A mobile health unit will be making weekly stops at select Metro Transit stations to provide screenings, insurance help and other health care needs.
The People’s Health Centers, a community health clinic, operates the van, which made its first stop on Tuesday. It’s scheduled to rotate between Grand, Forest Park-Debaliviere, Civic Center and Riverview Transit stations. The city health department and Metro Transit will provide assistance to help operate and staff it.
The mobile unit is part of an effort to bring health care to people who live in transit-dependent areas in St. Louis. Transportation is cited as a major barrier to getting to the doctor, and many people without cars also have lower incomes and less access to health insurance.
People’s has already been using a mobile van to visit churches, parks and schools, but this is the first time it’s targeted transit centers.
The clinic, a retrofitted RV with a bedroom that has been converted into an exam room, offers limited medical services such as HIV screenings and blood pressure tests. It will largely help people deal with problems such as how to sign up for insurance coverage and where to find a doctor.
For example, van workers will help figure out what insurance plans would best suit a patient, help them find the necessary documents and help them apply for coverage.
Most people who visit the People’s Health Centers mobile clinics are uninsured, said Vickie Wade, a People’s vice president who supervises the mobile unit.
“Most of them don’t have insurance, a lot are recently unemployed,” she said. “They don’t know how to apply for their insurance. For them, it’s education, because it’s all new to them.”
She said People’s Health Centers is one of several federally qualified health centers in the metro area. Such clinics are required to offer primary care to people of all ages and income levels, regardless of their ability to pay or their insurance status. The clinic’s workers aim to teach patients about where they are, what they do and how to get there.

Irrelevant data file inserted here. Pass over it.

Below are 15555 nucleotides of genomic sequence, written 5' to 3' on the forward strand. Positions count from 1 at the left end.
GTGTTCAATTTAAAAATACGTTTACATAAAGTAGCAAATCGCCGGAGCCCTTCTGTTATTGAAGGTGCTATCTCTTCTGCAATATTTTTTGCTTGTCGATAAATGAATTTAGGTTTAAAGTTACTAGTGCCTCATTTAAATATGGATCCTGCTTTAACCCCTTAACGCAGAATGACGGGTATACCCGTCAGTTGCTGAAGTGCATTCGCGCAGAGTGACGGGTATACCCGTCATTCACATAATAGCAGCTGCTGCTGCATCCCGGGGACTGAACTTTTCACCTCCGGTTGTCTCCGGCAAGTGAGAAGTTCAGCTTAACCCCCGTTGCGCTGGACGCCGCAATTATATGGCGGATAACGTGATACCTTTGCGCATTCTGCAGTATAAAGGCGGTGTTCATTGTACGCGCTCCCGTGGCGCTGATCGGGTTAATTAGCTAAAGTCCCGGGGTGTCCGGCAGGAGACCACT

The mobile health unit doesn’t aim to replace clinics, said John Wagner, director of the research institute at Bi-State Development, which runs Metro Transit. It’s just an entry point into access to primary care,” Wagner said.
Without primary care physicians or insurance coverage, many people end up foregoing doctor’s visits until an emergency happens, then going to an ER, said Steve Estopare, who oversees several departments at the St. Louis Department of Health.
“This allows them to find true home of health care … rather than going to an emergency room whenever they’re injured or feeling bad,” Estopare said. “We’ll connect them to insurance and that will get the ball rolling.”
Public transit is a natural fit for outreach, Wagner said.. The areas of St. Louis where people use hospital emergency rooms the most line up with the parts of the city where the people are the most transit-dependent, according to Bi-State Development data.
“One of the things that this does is reach the people where they are, when they’re going in the hustle bustle of their day," Wade said. “They’re not necessarily sick right now, they’re not at the emergency room, so it’s a good time to introduce them to information.”
The St. Louis County Health Department runs a similar program, which brings a larger mobile unit to stations in north St. Louis and St. Louis County, where there are few health care centers.
Wagner said the van’s stops were decided based on how much traffic the stations receive. The services are free and don’t require insurance or an appointment.
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